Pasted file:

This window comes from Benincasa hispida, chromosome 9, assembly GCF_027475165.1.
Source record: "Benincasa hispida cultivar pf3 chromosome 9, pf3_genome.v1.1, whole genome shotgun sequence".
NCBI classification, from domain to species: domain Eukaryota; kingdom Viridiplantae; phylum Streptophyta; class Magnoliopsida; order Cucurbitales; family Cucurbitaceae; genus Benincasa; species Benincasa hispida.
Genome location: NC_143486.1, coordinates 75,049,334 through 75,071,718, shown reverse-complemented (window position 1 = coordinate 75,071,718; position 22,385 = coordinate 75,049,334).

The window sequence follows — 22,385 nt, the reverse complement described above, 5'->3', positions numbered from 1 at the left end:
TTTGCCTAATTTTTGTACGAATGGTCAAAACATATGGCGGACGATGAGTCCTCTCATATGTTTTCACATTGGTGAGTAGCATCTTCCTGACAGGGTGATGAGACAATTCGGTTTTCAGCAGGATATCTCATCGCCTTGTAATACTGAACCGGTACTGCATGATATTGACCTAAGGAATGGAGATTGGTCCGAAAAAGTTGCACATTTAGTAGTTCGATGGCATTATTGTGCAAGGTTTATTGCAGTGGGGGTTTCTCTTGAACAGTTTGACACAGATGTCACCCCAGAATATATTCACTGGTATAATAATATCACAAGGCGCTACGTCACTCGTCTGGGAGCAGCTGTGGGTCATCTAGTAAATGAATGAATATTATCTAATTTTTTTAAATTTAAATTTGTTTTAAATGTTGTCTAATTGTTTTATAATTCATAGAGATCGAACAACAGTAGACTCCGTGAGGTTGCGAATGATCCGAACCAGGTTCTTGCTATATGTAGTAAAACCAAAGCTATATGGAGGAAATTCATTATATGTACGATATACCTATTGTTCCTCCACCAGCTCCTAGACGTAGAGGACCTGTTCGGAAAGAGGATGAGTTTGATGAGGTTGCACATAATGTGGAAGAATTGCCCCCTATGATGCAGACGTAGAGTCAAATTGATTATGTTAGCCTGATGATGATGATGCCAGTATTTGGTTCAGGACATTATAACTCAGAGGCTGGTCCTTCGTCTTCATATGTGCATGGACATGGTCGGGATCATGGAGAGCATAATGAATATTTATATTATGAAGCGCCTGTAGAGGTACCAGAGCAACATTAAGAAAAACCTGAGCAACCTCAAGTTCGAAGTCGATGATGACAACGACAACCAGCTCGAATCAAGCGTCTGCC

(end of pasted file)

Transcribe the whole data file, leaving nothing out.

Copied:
This window comes from Benincasa hispida, chromosome 9, assembly GCF_027475165.1.
Source record: "Benincasa hispida cultivar pf3 chromosome 9, pf3_genome.v1.1, whole genome shotgun sequence".
NCBI classification, from domain to species: domain Eukaryota; kingdom Viridiplantae; phylum Streptophyta; class Magnoliopsida; order Cucurbitales; family Cucurbitaceae; genus Benincasa; species Benincasa hispida.
Genome location: NC_143486.1, coordinates 75,049,334 through 75,071,718, shown reverse-complemented (window position 1 = coordinate 75,071,718; position 22,385 = coordinate 75,049,334).

The window sequence follows — 22,385 nt, the reverse complement described above, 5'->3', positions numbered from 1 at the left end:
TTTGCCTAATTTTTGTACGAATGGTCAAAACATATGGCGGACGATGAGTCCTCTCATATGTTTTCACATTGGTGAGTAGCATCTTCCTGACAGGGTGATGAGACAATTCGGTTTTCAGCAGGATATCTCATCGCCTTGTAATACTGAACCGGTACTGCATGATATTGACCTAAGGAATGGAGATTGGTCCGAAAAAGTTGCACATTTAGTAGTTCGATGGCATTATTGTGCAAGGTTTATTGCAGTGGGGGTTTCTCTTGAACAGTTTGACACAGATGTCACCCCAGAATATATTCACTGGTATAATAATATCACAAGGCGCTACGTCACTCGTCTGGGAGCAGCTGTGGGTCATCTAGTAAATGAATGAATATTATCTAATTTTTTTAAATTTAAATTTGTTTTAAATGTTGTCTAATTGTTTTATAATTCATAGAGATCGAACAACAGTAGACTCCGTGAGGTTGCGAATGATCCGAACCAGGTTCTTGCTATATGTAGTAAAACCAAAGCTATATGGAGGAAATTCATTATATGTACGATATACCTATTGTTCCTCCACCAGCTCCTAGACGTAGAGGACCTGTTCGGAAAGAGGATGAGTTTGATGAGGTTGCACATAATGTGGAAGAATTGCCCCCTATGATGCAGACGTAGAGTCAAATTGATTATGTTAGCCTGATGATGATGATGCCAGTATTTGGTTCAGGACATTATAACTCAGAGGCTGGTCCTTCGTCTTCATATGTGCATGGACATGGTCGGGATCATGGAGAGCATAATGAATATTTATATTATGAAGCGCCTGTAGAGGTACCAGAGCAACATTAAGAAAAACCTGAGCAACCTCAAGTTCGAAGTCGATGATGACAACGACAACCAGCTCGAATCAAGCGTCTGCC